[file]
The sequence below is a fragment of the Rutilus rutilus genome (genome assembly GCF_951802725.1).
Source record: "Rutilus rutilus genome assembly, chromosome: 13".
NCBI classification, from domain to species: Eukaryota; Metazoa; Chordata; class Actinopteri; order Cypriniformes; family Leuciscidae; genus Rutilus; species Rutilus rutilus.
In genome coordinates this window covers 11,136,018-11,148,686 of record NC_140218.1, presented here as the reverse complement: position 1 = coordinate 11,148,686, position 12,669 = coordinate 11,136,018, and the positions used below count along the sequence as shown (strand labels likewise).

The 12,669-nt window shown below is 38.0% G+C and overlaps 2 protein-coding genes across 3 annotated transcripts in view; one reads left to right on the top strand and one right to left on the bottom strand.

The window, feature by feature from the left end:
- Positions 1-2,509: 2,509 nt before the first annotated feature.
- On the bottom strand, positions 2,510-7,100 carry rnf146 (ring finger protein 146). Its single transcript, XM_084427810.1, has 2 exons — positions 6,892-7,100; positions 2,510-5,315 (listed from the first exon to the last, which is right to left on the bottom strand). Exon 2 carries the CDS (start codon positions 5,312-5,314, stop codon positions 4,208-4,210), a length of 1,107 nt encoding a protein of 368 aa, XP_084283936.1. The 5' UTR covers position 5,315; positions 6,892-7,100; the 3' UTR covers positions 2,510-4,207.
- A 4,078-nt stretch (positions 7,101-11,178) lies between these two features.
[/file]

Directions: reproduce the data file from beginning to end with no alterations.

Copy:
The sequence below is a fragment of the Rutilus rutilus genome (genome assembly GCF_951802725.1).
Source record: "Rutilus rutilus genome assembly, chromosome: 13".
NCBI classification, from domain to species: Eukaryota; Metazoa; Chordata; class Actinopteri; order Cypriniformes; family Leuciscidae; genus Rutilus; species Rutilus rutilus.
In genome coordinates this window covers 11,136,018-11,148,686 of record NC_140218.1, presented here as the reverse complement: position 1 = coordinate 11,148,686, position 12,669 = coordinate 11,136,018, and the positions used below count along the sequence as shown (strand labels likewise).

The 12,669-nt window shown below is 38.0% G+C and overlaps 2 protein-coding genes across 3 annotated transcripts in view; one reads left to right on the top strand and one right to left on the bottom strand.

The window, feature by feature from the left end:
- Positions 1-2,509: 2,509 nt before the first annotated feature.
- On the bottom strand, positions 2,510-7,100 carry rnf146 (ring finger protein 146). Its single transcript, XM_084427810.1, has 2 exons — positions 6,892-7,100; positions 2,510-5,315 (listed from the first exon to the last, which is right to left on the bottom strand). Exon 2 carries the CDS (start codon positions 5,312-5,314, stop codon positions 4,208-4,210), a length of 1,107 nt encoding a protein of 368 aa, XP_084283936.1. The 5' UTR covers position 5,315; positions 6,892-7,100; the 3' UTR covers positions 2,510-4,207.
- A 4,078-nt stretch (positions 7,101-11,178) lies between these two features.